Gestalt Theory in Design
Have you ever noticed how a series of flashing lights or neon signs often appear to be moving? Well according to Gestalt Theory we see this kind of movement because our brains are filling in the gaps of information in our perception.
Gestalt Theory in Design
Gestalt Psychology was developed by a group of German Psychologists in the 1920s to understand and describe how we perceive and process visual information.
The word Gestalt comes from German and translates to English as “whole” or “form”. If you ever heard the saying that something was “greater than the sum of its parts”, this is where it came from. Except that Gestalt Theory says that object we view are equal to the sum of its parts. This means that while each individual part has its own meaning, our minds focus on the whole to derive meaning and understanding.
So when we look at something (anything) that is made up of many complicated parts, our brains automatically try to simply it into something we can easily identify and understand. As a result we see whole objects instead of the individual parts.
And how do we see the whole from sum of all parts? By ways of grouping. According to Gestalt principles, a few laws govern the way we visually group things:
Know how to balance simple shapes with visual stimulation. Help the viewer maintain their focus by only showing them what is needed. Using simple shapes reduces the “noise” created by extra visual information.
People can immediately identify what part of an image is the figure, and which is the ground. Use this principle to draw attention to the most important visual information.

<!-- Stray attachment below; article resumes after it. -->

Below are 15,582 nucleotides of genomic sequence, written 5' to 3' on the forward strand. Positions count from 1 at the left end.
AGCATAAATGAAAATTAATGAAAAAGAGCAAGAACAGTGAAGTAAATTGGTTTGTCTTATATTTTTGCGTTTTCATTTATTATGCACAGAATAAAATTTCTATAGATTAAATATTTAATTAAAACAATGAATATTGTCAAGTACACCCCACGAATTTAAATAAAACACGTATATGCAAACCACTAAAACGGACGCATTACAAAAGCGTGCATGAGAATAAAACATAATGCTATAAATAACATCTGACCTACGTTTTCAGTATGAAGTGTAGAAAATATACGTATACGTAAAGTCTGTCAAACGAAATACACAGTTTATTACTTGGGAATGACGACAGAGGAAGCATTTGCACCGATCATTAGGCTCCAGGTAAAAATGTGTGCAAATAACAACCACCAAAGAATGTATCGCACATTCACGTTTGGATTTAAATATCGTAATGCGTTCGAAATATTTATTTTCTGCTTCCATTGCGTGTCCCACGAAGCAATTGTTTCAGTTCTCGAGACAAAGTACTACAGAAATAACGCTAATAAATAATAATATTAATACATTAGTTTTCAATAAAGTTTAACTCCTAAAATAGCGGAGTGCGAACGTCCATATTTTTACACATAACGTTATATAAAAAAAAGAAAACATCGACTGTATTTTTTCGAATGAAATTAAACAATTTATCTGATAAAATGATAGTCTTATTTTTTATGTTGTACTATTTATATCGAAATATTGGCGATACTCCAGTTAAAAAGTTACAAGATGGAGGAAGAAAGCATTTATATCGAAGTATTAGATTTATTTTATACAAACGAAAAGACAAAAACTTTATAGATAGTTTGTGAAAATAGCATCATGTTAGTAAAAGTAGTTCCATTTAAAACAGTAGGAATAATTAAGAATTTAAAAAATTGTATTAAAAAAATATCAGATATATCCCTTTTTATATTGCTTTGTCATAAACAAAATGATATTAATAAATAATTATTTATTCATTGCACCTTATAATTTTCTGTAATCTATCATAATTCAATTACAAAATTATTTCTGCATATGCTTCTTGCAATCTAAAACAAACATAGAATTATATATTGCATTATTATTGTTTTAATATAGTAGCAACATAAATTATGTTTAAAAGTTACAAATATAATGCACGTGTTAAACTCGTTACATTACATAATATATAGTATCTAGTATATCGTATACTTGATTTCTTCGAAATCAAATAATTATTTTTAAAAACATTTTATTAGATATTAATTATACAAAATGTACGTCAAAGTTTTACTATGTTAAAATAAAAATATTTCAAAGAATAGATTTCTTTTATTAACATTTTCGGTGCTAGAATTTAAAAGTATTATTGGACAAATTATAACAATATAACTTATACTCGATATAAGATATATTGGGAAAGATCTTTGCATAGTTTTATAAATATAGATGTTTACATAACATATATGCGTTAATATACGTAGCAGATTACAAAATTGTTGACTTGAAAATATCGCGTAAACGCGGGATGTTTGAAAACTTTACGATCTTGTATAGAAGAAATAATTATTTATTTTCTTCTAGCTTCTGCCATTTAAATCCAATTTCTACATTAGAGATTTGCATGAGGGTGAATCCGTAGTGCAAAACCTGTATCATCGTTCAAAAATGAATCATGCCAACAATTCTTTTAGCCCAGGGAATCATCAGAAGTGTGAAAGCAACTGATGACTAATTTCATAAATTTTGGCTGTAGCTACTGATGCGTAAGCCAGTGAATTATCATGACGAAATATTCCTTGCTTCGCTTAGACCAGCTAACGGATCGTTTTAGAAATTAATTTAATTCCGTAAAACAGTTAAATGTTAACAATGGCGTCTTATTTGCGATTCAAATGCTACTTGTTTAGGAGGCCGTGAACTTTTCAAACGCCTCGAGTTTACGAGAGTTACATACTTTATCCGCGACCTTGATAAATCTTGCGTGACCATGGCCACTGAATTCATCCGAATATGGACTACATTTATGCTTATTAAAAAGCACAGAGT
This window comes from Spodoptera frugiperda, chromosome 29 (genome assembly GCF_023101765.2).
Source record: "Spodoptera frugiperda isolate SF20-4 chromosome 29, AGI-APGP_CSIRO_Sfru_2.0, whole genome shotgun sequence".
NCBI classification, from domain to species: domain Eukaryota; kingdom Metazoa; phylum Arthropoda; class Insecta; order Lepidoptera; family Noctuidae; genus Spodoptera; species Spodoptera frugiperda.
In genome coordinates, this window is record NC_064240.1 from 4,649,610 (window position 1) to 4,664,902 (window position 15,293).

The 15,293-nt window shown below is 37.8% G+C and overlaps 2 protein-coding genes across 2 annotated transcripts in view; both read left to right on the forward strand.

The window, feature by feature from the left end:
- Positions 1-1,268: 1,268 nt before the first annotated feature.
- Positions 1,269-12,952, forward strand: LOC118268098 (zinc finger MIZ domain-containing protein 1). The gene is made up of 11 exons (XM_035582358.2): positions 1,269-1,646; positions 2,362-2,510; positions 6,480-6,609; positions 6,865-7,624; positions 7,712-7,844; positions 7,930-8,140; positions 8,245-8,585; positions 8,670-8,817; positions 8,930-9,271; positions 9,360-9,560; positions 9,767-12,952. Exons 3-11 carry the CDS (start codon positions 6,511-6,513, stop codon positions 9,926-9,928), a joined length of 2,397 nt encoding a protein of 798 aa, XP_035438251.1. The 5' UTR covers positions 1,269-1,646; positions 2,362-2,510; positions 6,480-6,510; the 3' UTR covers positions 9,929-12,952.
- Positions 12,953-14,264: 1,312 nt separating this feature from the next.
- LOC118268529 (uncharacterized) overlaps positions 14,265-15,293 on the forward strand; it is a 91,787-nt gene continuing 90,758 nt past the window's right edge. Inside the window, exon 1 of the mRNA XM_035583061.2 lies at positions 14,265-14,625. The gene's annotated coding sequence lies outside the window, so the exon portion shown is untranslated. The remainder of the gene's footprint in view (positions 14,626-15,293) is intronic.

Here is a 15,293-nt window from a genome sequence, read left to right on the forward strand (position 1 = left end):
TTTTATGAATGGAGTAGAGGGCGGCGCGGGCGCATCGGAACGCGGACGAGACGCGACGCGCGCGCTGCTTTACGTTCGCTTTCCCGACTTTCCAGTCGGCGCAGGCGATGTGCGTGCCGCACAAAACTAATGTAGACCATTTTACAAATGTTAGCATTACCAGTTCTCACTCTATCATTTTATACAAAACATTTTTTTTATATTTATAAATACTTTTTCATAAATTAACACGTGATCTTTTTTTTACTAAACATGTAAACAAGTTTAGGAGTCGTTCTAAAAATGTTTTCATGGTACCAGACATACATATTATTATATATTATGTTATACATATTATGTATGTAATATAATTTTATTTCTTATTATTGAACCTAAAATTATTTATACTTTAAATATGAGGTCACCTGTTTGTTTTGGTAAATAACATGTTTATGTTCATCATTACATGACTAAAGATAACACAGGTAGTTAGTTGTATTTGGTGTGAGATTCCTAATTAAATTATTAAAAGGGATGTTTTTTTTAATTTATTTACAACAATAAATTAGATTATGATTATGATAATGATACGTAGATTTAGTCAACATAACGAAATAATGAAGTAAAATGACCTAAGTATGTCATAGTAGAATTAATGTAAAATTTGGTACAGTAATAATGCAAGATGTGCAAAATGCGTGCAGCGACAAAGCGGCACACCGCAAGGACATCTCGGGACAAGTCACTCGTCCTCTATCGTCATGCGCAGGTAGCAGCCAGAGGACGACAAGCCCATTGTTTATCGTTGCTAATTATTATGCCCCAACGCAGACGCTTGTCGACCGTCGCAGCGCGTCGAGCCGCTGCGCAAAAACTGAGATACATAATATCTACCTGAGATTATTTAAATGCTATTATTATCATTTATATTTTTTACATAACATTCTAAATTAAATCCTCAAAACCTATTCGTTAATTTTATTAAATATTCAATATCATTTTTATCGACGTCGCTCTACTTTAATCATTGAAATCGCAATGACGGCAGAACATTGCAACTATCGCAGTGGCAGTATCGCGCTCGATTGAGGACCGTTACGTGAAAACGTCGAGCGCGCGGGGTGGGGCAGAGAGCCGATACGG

Area- A person’s mind sees the smallest element as the figure and the larges as the ground or background.
Convexity- Elements with outward curves are seen to be part of the figure instead of the ground.
Elements that are close to each other are seen as being part of the same group. Use kerning to make text easier to read, and quicker to identify on page.
Elements that look alike are perceived to be part of the same group. Create relationships between your elements using color, size, shape, texture, and orientation.
Objects that are seen to be moving in the same direction are often seen as a group. The eye is naturally drawn to these elements. The illusion of motion creates a sense of urgency and action.
Our minds want closure. A shape only needs to be implied by its surroundings for our minds to fill in the missing information. Many logos use this principle to add in “hidden shapes” which add meaning to the logo. Famously Fedex and Toblerone do this with their logos.
Elements in one region of a design are seen as a group. In badge and logo design we can use this to tie together pieces of text and images. So despite being visually different we can use the regionally placement of the images to create grouping.
Knowing Gestalt Theory
Gestalt Theory is essential for graphic design and UI building. It explains how we perceive objects and how we interpret what we see.
Designing requires creativity and a lot of know-how in making people experience the message you want to convey through your creation. Arming yourself with the principles of Gestalt will help you come up with designs that people can easily relate to.”